Crimean authorities hope that U.S. President-elect Donald Trump will recognize Crimea as part of Russia.
"Trump is consistent and persistent – there's no way he would change his position 180 degrees," Crimean Deputy Prime Minister Georgy Muradov told the radio station Sputnik in the Crimea.
"They can correct him, they can bring him something the establishment demands, but he will not back down from his general line."
Muradov claimed to know Trump very well.
"We worked with him when I was in the Moscow government...to build Trump Tower in Moscow, but unfortunately we didn't succeed and it didn't work out," he said.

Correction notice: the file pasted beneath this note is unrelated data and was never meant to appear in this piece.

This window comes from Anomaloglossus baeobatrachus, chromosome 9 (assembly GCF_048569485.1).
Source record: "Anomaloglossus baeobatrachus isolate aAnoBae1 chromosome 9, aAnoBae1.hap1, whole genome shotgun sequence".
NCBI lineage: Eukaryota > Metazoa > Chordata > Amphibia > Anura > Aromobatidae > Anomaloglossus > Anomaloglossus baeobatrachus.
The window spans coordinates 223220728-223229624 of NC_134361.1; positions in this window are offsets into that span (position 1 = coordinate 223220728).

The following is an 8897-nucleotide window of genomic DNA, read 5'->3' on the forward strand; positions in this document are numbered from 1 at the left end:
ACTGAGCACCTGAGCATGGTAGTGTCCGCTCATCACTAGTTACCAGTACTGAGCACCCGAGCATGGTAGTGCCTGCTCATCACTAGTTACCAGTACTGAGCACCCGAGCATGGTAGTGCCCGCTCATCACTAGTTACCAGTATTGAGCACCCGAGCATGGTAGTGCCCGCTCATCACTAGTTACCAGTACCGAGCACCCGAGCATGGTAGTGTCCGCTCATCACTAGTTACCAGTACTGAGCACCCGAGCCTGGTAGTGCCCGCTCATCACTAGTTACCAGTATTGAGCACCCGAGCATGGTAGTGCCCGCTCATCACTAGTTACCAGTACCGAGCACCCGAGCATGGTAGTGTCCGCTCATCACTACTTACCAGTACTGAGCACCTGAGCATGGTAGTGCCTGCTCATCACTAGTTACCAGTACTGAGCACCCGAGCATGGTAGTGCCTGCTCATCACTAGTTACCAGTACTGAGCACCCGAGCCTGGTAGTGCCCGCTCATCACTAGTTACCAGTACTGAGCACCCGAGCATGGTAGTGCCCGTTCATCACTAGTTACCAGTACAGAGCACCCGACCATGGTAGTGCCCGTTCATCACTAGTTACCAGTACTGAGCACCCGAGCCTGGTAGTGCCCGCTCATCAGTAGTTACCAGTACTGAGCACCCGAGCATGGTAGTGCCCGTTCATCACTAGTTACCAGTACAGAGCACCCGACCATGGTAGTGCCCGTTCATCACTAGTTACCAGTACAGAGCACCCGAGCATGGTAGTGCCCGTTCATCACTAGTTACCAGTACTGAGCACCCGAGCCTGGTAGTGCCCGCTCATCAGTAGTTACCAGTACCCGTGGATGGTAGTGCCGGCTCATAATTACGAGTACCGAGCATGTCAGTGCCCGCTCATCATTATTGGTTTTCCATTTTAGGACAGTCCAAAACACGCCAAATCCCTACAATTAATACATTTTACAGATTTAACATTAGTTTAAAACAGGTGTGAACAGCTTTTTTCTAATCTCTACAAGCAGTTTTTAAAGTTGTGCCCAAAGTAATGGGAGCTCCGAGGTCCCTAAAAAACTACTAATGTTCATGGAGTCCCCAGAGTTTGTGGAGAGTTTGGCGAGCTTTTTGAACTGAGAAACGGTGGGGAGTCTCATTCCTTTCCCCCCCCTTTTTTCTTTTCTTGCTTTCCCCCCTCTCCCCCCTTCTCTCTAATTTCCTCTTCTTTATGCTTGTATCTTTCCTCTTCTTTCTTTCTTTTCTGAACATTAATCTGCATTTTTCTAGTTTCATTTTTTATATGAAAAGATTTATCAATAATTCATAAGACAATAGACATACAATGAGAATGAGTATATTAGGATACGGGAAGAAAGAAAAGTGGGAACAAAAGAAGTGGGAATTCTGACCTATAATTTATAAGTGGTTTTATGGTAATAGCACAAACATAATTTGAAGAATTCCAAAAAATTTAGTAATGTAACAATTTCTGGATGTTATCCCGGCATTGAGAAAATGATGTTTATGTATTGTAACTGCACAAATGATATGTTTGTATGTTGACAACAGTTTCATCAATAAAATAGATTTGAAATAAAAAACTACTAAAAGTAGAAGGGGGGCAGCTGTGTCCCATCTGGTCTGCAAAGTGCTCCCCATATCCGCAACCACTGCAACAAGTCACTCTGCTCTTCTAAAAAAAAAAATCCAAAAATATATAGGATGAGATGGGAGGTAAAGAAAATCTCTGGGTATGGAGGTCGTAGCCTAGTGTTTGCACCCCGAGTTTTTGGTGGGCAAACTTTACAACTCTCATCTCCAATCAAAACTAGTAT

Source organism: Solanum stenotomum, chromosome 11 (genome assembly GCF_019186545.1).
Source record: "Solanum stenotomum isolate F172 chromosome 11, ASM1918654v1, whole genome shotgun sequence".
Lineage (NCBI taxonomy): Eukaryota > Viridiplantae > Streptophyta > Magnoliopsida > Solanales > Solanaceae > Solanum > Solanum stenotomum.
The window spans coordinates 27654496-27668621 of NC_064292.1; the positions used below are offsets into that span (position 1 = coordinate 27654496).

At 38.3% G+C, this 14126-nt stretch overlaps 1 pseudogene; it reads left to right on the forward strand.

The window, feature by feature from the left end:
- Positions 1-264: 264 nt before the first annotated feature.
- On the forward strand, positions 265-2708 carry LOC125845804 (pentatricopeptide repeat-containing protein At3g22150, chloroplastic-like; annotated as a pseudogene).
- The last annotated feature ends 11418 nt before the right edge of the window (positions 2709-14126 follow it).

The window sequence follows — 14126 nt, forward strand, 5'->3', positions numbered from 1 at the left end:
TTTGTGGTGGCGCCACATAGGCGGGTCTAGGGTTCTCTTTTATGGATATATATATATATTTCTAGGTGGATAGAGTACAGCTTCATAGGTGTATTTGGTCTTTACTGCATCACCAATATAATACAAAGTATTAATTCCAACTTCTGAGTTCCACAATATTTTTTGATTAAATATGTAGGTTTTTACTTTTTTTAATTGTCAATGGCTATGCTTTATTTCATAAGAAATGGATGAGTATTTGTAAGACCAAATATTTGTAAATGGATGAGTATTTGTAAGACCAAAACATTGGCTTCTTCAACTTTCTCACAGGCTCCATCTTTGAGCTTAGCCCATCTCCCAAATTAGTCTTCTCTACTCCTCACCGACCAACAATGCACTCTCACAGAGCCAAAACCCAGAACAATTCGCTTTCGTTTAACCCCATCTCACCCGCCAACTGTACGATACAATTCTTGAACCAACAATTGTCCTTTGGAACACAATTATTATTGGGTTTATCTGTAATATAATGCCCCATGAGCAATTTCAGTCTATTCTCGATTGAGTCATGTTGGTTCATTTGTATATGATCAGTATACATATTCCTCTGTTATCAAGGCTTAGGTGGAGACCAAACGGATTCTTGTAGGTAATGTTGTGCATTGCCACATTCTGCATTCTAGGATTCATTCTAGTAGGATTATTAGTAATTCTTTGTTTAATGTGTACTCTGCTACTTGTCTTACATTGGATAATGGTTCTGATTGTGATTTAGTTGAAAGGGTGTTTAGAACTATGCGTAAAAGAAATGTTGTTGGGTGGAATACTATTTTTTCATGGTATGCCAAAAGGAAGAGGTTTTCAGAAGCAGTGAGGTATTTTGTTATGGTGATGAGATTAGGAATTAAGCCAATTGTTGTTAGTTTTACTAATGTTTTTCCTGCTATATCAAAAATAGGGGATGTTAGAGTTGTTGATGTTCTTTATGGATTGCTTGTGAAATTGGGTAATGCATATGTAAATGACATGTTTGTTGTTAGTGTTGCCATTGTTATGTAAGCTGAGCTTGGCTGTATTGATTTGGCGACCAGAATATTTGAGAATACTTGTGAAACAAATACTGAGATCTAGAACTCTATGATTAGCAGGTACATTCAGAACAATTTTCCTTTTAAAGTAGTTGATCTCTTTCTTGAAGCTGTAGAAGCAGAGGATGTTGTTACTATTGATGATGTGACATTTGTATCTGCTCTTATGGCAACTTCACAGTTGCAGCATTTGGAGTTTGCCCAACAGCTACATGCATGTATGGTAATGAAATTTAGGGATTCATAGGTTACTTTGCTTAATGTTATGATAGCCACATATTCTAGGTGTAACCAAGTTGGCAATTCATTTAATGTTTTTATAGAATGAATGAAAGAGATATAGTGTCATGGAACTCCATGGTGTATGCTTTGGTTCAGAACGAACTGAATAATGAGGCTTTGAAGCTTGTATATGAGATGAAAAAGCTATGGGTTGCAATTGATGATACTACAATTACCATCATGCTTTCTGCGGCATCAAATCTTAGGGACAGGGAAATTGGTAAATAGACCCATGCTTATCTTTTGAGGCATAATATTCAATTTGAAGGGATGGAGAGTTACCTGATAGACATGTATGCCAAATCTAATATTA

Russia annexed the Crimean peninsula from Ukraine in March 2014 after a revolution toppled pro-Moscow Ukrainian President Viktor Yanukovych. The United States consider the Crimean annexation illegitimate.
During the U.S. presidential campaign, Donald Trump told an interviewer that he would "take a look at" the issue of recognizing Crimea as part of Russia. However, he later walked his comments back when pressed for clarification, blaming Obama for the Russian presence in Ukraine.